''Currently in three days we consume the usual supply for an entire month,'' he said. ''We often run out completely.''
Permanent injuries are common. More than 400 patients have undergone amputation. Many others will heal in time but the psychological impact the conflict will have in the long term is also of deep concern.
The empty stare of Fatima Abdullah Aladjer, 35, spoke volumes as she lay in her hospital bed on Sunday morning, disfiguring burns covering her face and body. She had given birth to her third son that morning when a rocket launched from the eastern frontline tore through her home, instantly killing her oldest son, 15-year-old Mohammed, and severely injuring her and 12-year-old Farag as they prepared a meal.
Farag lost several fingers and toes and suffers from severe burns from head to foot. He mindlessly operated his remote-control car back and forward through the hospital ward with his bandaged fist.
Ahmed Sewehli, who returned from Britain three weeks ago to head the newly-formed Misrata Psychiatrist Department, said signs of post-traumatic stress and depression are escalating.
Dr Sewehli recalled one severely disturbed patient, a mother of three, who was locked in a car with her three children and used as a human shield by Gaddafi's troops to block incoming rebel fire. Others have had loved ones blown to pieces in front of them, or die in their arms.
''The things they have witnessed and lived through will have a big effect not only on the women and children but on the men on the frontline as well,'' Dr Sewehli said. He spoke of the difficulties these men will face when they return to a normal life.'
'I am particularly concerned for the children; violence and death is becoming normal for them. When the fighting is over, the thing that worries me most is the possibility of an increased tendency towards violence.''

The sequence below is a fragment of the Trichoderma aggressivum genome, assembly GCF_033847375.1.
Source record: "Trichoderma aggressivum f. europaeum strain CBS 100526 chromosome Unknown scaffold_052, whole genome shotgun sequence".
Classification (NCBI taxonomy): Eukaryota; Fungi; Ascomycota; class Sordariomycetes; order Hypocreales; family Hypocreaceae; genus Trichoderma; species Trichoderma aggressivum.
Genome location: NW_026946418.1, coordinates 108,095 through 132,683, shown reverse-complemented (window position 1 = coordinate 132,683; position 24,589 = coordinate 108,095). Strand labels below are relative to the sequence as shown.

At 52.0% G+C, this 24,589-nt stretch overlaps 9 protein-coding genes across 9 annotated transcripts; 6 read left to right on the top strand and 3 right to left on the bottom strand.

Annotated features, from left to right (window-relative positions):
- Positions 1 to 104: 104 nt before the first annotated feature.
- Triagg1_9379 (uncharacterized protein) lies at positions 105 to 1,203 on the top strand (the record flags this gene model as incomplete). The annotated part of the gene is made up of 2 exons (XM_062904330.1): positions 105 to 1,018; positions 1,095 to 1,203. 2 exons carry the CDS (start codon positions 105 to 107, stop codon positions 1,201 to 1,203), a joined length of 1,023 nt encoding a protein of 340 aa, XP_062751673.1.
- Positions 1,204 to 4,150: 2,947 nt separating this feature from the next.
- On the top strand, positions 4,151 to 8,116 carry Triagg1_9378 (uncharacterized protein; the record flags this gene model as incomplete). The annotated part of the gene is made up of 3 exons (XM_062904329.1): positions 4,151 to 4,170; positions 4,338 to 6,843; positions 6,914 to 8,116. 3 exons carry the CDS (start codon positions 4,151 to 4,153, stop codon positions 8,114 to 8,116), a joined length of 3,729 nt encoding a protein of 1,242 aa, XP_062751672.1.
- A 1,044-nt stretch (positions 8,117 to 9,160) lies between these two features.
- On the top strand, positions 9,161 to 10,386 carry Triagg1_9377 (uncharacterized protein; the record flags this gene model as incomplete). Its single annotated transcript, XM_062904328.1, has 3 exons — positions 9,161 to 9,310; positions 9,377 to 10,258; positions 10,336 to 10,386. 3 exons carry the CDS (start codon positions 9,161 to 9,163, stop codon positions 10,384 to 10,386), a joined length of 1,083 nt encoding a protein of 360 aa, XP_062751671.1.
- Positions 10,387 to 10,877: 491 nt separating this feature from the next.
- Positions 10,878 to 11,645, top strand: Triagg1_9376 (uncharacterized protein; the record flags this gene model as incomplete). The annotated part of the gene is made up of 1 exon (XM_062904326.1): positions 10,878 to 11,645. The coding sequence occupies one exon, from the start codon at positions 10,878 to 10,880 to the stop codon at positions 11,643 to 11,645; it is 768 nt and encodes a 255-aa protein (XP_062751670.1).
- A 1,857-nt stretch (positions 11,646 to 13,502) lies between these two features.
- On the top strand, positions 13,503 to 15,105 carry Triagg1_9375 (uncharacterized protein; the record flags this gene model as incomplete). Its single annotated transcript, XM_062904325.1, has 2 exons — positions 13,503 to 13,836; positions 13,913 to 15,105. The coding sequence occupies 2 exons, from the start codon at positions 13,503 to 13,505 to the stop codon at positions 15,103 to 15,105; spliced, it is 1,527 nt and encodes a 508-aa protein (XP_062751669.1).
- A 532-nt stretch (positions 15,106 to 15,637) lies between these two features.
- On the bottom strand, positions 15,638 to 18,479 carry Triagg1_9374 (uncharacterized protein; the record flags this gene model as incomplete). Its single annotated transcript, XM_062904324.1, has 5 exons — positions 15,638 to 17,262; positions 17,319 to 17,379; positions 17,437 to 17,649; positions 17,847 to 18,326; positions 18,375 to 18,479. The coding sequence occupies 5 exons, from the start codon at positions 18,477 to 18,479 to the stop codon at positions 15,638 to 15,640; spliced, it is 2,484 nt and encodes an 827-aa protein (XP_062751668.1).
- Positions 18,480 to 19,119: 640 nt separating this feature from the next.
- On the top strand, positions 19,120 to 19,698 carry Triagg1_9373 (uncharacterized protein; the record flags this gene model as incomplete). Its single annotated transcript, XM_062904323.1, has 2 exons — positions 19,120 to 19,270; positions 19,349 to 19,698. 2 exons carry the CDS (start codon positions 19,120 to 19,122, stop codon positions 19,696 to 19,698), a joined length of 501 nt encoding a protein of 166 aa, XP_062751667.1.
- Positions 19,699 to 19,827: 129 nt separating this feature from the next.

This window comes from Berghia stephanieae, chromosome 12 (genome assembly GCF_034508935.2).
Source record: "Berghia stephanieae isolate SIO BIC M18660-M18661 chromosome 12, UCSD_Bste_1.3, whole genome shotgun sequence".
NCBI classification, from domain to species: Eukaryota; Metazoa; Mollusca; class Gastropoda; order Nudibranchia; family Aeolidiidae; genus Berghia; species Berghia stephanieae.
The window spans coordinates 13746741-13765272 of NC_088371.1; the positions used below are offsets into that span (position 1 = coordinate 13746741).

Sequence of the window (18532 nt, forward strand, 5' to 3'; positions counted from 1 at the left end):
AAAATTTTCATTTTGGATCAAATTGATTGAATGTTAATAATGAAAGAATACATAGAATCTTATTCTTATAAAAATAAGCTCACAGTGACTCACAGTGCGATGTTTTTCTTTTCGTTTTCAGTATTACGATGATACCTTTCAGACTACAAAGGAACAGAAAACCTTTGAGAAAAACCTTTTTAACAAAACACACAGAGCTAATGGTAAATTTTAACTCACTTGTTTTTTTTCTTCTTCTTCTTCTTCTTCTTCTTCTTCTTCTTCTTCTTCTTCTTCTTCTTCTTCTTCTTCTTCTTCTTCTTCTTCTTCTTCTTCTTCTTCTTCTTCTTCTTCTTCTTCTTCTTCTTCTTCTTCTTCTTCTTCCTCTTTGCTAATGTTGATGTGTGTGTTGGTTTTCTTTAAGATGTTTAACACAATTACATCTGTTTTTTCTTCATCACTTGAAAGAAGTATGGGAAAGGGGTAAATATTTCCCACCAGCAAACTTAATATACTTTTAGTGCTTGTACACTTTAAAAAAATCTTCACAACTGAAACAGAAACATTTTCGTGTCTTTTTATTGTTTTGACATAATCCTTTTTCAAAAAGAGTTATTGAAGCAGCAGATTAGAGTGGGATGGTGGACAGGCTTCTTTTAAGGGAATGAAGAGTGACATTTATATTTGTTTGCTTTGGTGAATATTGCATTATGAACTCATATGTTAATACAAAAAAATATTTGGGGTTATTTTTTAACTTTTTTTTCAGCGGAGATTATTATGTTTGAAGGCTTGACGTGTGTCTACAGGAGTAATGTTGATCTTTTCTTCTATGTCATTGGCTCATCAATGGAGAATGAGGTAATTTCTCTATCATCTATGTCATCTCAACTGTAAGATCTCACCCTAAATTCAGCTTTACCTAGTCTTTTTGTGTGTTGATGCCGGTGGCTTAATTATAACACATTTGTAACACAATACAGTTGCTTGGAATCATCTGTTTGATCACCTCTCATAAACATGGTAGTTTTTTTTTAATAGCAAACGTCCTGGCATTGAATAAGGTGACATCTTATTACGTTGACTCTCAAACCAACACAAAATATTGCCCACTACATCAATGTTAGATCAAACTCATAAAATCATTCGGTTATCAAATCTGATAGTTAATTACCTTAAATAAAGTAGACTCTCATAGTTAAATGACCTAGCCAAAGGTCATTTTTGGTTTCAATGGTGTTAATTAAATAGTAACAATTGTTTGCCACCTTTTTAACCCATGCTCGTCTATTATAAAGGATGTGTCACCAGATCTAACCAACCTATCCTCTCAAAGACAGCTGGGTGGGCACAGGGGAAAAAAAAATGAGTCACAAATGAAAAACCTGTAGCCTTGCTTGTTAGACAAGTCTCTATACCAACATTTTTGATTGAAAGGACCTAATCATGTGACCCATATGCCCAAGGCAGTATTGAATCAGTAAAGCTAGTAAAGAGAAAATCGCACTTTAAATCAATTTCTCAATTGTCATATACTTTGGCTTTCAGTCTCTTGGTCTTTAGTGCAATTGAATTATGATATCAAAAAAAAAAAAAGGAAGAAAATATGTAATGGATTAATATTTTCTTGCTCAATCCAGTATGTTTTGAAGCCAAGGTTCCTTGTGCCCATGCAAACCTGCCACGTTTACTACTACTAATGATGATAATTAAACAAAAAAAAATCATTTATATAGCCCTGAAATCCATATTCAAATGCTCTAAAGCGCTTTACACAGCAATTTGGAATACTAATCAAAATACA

Gazala Ali Karim, 53, is part of a group of volunteers who have set up temporary schools to provide activities for the children, giving them some semblance of normal life. She says many are still traumatised by the constant sound of distant bombs and gunfire. All have relatives, fathers, brothers fighting on the frontline and even the youngest have seen enough to understand the very real chance that they may never return, she said.
''At first, even at the sound of a door slamming, many of the children would cry and scream,'' Mrs Karim said, thumbing through drawings of tanks firing, bodies coloured with red blood and Gaddafi being executed, all drawn by the children in art class. ''The activities have helped but most still have nightmares.''
Amid the heartbreak he has seen, Dr Sewehli said he has been deeply moved by the ''resilience'' and ''togetherness'' of the community.
Since the fighting began four months ago, Misrata has been functioning with virtually no wages being paid, yet the city continues to function thanks to volunteer labour. ''The nightmares and fear will continue for many years to come, but I see a great determination in this city to make Misrata a better place,'' Dr Sewehli said. ''I admire the resilience and faith of those who have lost loved ones. When this is over, I do believe Misrata will become a great city.''